The herein adopted approach allowed a close look over the reason why things remain as they always were and over the dynamics that leads to changes in social routines and in BA technology. Based on this look, the present study boosted advancements in the BA field due to the evidenced findings, which were followed by justifications substantiated by the sociomaterial viewpoint.

When it comes to the contributions to the BA practice in organizations, the current proposition provided a way for affordances and constraints to be identified and addressed in organization contexts, in such a fashion to contribute to BA use. For example, this approach allowed identifying that the herein mentioned analyst has realized that she would gain time if she extracted information from previous BA reports. She also started using the technology available to search for new information when she realized that she was wasting time; she also realized that she could gather more information and make it available for others. Gains are affordances and losses are constraints, and both items are perceptions based on dimension imbrications. By recognizing such dynamics, the ones in charge of organizational management can become part of it by looking for changes in routines and technologies, through their human dimension, or by understanding that they must remain as they are, despite restrictions observed by the analysts, i.e., by seeing the sociomaterial practice as the space for material/social dimension imbrications. It is possible to see this dynamics and reason about planning, trainings, and other activities linked to these imbrications, as well as about what to do in order to take the affordances for granted and to deal with the constraints. Besides, the herein advocated hypothesis allows questioning the acceptance of simplistic labels that do not contribute to BA use. The labels given to analysts at Estrela “to be more aggressive or conservative” were unveiled by a continuous-production process that enabled questioning such labeling within managerial relationships. This process could be mitigated by broadening the discussion about this aspect from the sociomaterial viewpoint. This approach also made it possible to question the managerial attitude towards the implementation of new technologies, such as Power BI, which can be seen as a change in dimension imbrications throughout time, rather than just as one more technology operated by people.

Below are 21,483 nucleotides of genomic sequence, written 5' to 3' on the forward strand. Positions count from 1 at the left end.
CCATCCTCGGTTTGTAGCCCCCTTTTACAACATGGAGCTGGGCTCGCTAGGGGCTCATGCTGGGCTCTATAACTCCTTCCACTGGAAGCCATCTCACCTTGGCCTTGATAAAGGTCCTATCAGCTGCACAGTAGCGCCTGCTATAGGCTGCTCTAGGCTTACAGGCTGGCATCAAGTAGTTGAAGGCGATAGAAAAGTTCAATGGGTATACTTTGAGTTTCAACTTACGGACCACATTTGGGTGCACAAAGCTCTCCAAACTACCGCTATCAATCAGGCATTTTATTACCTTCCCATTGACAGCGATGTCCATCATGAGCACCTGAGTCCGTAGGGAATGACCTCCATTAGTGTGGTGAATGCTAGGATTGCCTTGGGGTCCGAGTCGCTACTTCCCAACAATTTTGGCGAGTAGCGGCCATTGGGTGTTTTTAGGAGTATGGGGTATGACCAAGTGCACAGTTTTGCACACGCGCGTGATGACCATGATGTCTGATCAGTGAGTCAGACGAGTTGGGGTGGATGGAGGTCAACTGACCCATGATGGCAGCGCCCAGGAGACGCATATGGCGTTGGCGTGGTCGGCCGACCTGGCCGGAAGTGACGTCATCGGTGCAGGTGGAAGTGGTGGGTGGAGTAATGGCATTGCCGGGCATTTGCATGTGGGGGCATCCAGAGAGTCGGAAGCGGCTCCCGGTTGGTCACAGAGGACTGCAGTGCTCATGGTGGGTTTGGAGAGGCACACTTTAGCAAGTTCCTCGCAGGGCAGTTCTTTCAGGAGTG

All the herein mentioned aspects concern a key element of sociomateriality in the approach adopted in the current study, namely: time. This study has shown the time implications in sociomaterial production in BA practice by identifying the objective times in the RM field, such as deadlines set for certain tasks; and the subjective time of interpretations about these implications.

This time, and the sociomaterial-dynamics production itself, impaired the extrapolation of configurations specific of imbrications (identified for the airline) to other sectors. However, the contribution from the present study does not lie on such extrapolation, but on the theoretical and empirical acknowledgement about the sociomaterial relationship observed in conditions typical of BA use, such as its descriptive, predictive and prescriptive perspectives (Evans, 2016) and intensive use of the technology (Davenport & Harris, 2007) addressed in previous studies. This relationship has not been deepened in this study field, but, yet, it is relevant.

In order to contribute to fulfiling this information gap, this article legitimates the current BA concept proposition, which acknowledged sociomateriality and addressed its potential to the ones interested in approaching this topic, based on the following viewpoint: BA is an active engagement process set between analysts and business managers within a sociomaterial imbrication, it is based on data and analytical tools used to find new insights. According to such concept, further studies about the topic can go deeper in different applications of BA sociomateriality.

However, it is important to observe that, despite the fact that the set of contributions was reached, they had a particular limitation: it was not possible having a participatory observation to broaden field approximation. In order to deal with these limitations, the option was made to broaden the data collection techniques, although there was a greater participatory potential in studying the practice, but it was not taken for granted in the present study.

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Received: May 15, 2019; Revised: October 08, 2019; Accepted: December 23, 2019; Published: June 15, 2020